- ‘I Am Alive’ app gains popularity in terror-ravaged Lebanon
- Gun giveaways gain popularity among Republican candidates
- S.C. hospital worker slapped with $525 federal fine for refilling $0.89 soda
- Teen from ‘Jihad Jane’ plot becomes youngest ever to serve time on U.S. terror charges
- Iranian woman forgives son’s killer at the gallows
- Nebraska principal sorry for ‘don’t tattle’ flier
- Illinois readies to spend $100M for Obama museum in Chicago
- John Edwards back in court — this time as a lawyer for Va. boy’s malpractice case
- Covered California reports more than 200K in overtime Obamacare sign-ups
- Thanks, Chuck: Hagel says U.S. sending Ukraine sleeping mats, helmets
By Donald Lambro
Americans see a shambles across the presidential landscape
Topic - David Rodriguez
A Rhode Island man charged with fatally shooting a Fall River man possibly in a dispute over two women has been ordered held without bail.
WASHINGTON (AP) — The top U.S. military commander for Africa says the Pentagon is planning to begin training 5,000 to 8,000 Libyan soldiers by midyear to help bolster the nation's security. The U.S. is also looking into providing additional airlift assistance to South Sudan, where violence has killed more than 1,000 people and driven 180,000 from their homes in the last month.
Uncle Sam may still want you. But maybe not.
Insurgent attacks are down in some heavily populated areas of Afghanistan where U.S.-led coalition troops have been concentrated, but violence continues in rural areas, an outgoing American commander said Monday.
The outgoing deputy commander of U.S. forces in Afghanistan said Wednesday that the planned pullout of U.S. troops poses a minimal risk to gains against Taliban insurgents, as violence in the country has increased.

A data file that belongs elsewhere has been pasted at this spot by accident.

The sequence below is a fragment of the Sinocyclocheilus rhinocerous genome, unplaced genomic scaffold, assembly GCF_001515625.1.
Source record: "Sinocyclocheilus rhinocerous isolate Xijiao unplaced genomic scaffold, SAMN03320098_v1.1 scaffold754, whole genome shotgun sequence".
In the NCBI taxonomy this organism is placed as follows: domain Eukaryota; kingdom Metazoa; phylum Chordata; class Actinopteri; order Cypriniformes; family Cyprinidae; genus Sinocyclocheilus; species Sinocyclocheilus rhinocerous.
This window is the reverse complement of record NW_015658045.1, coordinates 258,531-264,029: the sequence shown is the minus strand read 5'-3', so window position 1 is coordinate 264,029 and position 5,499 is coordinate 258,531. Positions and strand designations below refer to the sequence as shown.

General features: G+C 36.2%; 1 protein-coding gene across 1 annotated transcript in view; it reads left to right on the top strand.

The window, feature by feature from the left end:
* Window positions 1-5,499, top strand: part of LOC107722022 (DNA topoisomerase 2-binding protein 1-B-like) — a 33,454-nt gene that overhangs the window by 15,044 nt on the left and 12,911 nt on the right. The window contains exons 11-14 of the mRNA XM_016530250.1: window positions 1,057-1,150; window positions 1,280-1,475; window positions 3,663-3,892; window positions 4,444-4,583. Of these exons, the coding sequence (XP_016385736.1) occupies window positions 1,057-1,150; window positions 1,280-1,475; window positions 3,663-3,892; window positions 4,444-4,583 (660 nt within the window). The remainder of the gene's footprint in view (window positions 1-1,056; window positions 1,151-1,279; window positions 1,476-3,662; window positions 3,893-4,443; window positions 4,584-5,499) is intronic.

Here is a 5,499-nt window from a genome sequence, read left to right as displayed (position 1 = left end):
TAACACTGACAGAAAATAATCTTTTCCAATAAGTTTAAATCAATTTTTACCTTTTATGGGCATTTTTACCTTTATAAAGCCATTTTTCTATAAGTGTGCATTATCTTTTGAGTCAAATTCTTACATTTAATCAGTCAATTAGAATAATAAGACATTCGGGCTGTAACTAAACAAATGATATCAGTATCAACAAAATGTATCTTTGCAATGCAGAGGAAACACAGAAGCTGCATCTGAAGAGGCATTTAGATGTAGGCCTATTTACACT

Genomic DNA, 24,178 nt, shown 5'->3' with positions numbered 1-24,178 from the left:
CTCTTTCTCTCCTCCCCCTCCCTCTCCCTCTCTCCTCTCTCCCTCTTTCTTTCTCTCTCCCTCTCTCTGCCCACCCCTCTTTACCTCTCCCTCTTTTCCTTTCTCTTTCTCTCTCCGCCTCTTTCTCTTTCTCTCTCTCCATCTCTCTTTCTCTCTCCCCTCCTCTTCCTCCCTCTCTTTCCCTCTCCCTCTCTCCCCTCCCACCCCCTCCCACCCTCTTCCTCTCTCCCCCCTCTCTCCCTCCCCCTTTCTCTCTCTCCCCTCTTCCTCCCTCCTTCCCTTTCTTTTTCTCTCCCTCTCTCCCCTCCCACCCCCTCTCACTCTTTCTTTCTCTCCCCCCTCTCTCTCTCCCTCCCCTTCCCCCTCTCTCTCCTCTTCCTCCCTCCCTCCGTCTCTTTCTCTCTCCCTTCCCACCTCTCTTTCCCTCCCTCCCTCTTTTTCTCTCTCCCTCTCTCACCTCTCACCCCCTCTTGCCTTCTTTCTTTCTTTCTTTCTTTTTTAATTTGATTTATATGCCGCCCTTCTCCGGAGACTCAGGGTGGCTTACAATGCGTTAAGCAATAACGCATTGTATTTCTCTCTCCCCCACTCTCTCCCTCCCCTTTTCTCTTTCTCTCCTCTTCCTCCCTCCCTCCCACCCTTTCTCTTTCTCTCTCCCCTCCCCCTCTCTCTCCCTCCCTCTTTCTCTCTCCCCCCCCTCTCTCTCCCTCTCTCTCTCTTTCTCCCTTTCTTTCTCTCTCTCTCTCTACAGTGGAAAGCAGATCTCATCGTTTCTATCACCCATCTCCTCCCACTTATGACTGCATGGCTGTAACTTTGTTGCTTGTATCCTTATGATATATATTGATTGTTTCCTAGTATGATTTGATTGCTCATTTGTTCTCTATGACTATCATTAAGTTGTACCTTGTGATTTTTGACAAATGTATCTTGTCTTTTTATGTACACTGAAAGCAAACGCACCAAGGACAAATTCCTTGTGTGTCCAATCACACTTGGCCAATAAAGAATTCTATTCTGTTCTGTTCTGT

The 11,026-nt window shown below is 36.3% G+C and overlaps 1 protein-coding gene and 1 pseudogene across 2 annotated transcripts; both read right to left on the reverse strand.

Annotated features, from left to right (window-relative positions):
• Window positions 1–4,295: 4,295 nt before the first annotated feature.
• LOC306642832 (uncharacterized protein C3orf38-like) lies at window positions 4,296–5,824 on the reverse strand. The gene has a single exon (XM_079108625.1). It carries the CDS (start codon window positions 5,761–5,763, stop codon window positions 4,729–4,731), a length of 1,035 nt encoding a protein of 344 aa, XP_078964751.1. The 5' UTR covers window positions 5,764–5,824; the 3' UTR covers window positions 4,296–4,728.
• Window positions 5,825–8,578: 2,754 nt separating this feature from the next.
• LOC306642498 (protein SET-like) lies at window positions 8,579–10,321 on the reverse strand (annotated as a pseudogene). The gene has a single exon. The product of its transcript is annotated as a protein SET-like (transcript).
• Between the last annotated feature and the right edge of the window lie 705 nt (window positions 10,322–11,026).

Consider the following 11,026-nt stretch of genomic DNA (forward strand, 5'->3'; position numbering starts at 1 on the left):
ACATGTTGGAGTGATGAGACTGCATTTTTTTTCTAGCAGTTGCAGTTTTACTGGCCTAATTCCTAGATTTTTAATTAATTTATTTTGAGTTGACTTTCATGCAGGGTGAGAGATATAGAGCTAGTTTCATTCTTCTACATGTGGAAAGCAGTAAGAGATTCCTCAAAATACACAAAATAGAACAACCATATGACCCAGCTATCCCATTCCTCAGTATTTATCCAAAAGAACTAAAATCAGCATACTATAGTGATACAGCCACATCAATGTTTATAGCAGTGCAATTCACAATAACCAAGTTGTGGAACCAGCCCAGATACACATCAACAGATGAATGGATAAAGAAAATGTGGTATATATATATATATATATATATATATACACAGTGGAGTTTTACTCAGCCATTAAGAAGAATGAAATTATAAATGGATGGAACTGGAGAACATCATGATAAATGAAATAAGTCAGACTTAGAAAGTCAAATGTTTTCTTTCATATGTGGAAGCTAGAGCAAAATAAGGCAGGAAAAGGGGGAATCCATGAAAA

The second-ranking U.S. general in Afghanistan said Monday it was too early to tell if the killing of al Qaeda leader Osama bin Laden in neighboring Pakistan will have an impact on the Afghan war effort.
After two days of visiting some of the most hotly contested areas of Afghanistan, U.S. Defense Secretary Robert M. Gates said Tuesday he sees reasons to believe the war strategy is working.
Afghanistan's president on Sunday rejected a U.S. apology for the mistaken killing of nine Afghan boys in a NATO air attack and said civilian casualties are no longer acceptable.
The Afghanistan war can be won without Pakistan's army moving against militants in North Waziristan, the No. 2 American general for the war effort said Tuesday. The comment by Lt. Gen. David Rodriguez publicly signaled that the United States is resigned to the idea that Islamabad will not take on that terrorist haven militarily.
He said it took him a few years to accept that he would never walk again.
"One of the toughest things for any officer who gets injured is to psychologically relive the incident and not have it totally control you," he said. "You need something to focus in on to not remind you of any of that."